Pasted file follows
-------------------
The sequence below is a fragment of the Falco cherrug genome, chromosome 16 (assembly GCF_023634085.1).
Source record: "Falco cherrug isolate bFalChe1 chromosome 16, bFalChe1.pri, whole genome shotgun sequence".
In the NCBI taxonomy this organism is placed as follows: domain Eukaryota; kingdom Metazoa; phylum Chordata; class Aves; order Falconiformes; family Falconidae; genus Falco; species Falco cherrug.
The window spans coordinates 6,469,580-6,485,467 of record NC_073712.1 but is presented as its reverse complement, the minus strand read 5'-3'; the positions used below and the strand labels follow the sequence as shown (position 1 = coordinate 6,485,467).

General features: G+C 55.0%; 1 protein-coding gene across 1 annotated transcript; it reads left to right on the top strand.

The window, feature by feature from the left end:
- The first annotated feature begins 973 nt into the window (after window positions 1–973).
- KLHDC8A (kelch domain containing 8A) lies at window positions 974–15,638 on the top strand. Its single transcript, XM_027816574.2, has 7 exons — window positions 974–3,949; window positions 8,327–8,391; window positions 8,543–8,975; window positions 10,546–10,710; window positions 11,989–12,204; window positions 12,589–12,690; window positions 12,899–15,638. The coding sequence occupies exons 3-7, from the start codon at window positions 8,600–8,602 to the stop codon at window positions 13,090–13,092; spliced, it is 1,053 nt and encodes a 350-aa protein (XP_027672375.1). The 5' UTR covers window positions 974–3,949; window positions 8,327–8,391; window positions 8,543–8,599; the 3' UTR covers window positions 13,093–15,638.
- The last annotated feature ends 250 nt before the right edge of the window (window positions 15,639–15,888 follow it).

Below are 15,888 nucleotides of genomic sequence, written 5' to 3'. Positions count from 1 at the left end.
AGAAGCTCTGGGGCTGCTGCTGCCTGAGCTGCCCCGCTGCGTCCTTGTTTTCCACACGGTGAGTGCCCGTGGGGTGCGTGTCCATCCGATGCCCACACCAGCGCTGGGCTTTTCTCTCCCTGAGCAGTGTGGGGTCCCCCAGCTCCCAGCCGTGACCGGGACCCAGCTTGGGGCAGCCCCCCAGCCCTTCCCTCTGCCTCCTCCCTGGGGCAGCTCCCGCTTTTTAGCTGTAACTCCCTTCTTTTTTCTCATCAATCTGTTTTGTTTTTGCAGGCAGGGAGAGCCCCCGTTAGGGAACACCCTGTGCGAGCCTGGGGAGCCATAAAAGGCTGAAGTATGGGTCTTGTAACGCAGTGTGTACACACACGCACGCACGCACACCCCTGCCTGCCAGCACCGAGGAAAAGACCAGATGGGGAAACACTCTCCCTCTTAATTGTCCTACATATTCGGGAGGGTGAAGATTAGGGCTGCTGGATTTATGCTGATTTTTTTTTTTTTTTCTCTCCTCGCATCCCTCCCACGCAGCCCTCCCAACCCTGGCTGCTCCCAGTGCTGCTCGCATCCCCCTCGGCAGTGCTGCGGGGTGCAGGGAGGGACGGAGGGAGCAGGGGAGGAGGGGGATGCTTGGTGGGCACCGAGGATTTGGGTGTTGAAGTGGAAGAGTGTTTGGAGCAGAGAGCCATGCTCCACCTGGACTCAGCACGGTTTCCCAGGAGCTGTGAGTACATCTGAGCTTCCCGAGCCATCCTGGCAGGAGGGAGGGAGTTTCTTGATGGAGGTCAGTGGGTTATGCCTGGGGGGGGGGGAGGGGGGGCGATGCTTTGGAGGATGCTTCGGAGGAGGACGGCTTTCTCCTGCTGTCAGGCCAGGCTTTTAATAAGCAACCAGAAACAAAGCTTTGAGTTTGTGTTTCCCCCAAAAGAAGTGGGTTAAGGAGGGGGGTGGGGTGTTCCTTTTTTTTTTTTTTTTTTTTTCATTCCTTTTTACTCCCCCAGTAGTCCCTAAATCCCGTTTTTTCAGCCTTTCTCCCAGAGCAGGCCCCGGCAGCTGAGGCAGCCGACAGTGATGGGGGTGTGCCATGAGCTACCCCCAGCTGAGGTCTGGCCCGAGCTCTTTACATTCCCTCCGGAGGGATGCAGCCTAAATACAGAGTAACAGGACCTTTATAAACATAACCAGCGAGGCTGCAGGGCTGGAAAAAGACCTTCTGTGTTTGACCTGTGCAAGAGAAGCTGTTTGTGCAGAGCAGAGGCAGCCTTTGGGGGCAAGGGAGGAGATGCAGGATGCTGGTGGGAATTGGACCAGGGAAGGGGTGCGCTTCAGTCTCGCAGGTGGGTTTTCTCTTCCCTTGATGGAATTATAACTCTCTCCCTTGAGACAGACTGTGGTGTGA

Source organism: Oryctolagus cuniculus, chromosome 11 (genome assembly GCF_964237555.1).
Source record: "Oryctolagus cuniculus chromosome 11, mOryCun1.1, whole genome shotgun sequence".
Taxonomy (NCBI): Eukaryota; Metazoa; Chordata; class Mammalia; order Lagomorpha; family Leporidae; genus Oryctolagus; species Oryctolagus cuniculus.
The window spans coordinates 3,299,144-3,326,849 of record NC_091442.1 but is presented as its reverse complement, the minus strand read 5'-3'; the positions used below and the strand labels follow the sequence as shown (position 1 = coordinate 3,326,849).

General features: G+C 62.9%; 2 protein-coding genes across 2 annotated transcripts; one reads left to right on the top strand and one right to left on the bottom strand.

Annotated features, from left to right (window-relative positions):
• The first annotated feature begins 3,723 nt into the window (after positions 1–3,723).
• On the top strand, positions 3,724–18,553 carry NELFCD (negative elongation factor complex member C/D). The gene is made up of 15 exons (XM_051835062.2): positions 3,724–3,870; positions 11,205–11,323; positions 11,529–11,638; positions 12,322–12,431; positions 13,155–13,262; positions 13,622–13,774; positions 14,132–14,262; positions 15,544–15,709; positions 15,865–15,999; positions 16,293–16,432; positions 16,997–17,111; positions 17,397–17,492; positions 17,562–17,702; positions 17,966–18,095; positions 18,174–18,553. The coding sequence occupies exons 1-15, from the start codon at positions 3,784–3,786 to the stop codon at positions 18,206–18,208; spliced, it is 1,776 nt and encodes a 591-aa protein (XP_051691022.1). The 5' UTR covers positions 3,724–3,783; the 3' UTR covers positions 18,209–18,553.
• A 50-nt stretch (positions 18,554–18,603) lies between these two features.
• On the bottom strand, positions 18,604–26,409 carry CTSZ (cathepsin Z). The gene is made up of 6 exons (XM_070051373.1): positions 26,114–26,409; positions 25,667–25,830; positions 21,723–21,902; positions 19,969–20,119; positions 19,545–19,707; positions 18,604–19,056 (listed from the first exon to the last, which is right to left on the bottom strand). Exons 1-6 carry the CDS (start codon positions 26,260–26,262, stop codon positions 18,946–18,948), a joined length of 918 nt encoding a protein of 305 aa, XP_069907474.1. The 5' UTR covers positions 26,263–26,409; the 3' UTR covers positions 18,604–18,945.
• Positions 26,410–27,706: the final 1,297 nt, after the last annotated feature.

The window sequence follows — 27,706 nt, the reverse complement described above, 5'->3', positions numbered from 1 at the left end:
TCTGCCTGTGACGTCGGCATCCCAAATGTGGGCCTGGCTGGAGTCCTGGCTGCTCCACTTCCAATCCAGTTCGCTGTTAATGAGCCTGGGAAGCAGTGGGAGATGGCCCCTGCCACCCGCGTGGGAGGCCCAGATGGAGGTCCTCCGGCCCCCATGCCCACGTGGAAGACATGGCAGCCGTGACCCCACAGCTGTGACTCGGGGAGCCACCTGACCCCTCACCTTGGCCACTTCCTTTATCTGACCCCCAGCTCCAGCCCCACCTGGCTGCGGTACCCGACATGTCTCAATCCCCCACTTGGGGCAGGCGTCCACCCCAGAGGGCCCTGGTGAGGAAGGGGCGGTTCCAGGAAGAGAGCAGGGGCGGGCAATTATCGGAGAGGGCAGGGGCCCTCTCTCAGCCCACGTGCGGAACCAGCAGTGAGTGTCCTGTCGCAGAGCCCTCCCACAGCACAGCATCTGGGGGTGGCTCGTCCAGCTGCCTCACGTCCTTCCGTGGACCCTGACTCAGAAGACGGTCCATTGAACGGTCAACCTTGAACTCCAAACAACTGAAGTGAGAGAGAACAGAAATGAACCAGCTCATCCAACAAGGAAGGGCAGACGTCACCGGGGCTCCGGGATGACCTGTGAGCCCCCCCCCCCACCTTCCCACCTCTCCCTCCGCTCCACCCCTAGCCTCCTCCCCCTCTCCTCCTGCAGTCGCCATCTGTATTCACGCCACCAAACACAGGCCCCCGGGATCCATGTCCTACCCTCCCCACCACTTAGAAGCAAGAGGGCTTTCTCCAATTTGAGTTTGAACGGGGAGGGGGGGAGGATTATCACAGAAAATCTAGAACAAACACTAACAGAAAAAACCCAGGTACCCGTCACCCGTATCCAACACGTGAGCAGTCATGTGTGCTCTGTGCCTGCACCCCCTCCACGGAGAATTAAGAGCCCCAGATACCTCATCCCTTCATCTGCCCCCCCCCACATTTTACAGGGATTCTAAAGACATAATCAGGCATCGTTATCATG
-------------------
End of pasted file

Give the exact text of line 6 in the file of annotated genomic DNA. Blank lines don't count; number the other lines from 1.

The window, feature by feature from the left end: